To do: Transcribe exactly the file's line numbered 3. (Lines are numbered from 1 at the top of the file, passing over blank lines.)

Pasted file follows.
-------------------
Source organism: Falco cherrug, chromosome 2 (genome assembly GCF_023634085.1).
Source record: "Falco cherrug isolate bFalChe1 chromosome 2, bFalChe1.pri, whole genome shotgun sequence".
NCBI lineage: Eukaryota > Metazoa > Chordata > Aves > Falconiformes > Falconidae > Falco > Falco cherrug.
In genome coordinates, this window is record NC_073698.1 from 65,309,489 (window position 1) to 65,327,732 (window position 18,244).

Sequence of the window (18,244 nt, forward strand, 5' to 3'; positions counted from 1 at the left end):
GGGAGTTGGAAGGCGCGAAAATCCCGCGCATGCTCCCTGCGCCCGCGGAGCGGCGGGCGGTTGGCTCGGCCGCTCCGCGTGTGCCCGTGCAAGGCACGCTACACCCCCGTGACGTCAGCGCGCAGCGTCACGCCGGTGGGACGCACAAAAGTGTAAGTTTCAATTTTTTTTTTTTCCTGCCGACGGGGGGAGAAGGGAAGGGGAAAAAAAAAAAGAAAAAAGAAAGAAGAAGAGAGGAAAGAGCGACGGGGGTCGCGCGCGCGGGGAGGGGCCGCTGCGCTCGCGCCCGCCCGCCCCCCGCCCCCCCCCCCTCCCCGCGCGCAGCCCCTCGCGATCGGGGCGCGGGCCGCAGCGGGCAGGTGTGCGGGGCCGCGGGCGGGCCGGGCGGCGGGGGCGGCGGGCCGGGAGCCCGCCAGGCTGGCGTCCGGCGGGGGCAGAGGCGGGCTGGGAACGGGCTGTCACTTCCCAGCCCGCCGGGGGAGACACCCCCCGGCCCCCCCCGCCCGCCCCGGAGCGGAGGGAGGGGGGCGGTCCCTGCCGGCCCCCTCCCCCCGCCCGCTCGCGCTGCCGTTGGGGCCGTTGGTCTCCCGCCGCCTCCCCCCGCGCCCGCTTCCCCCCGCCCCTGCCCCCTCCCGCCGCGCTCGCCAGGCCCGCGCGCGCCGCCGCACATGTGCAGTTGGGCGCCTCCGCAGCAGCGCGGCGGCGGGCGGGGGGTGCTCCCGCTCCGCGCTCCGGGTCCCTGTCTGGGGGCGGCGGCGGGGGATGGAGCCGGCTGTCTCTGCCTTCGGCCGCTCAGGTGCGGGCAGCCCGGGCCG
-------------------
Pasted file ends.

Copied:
NCBI lineage: Eukaryota > Metazoa > Chordata > Aves > Falconiformes > Falconidae > Falco > Falco cherrug.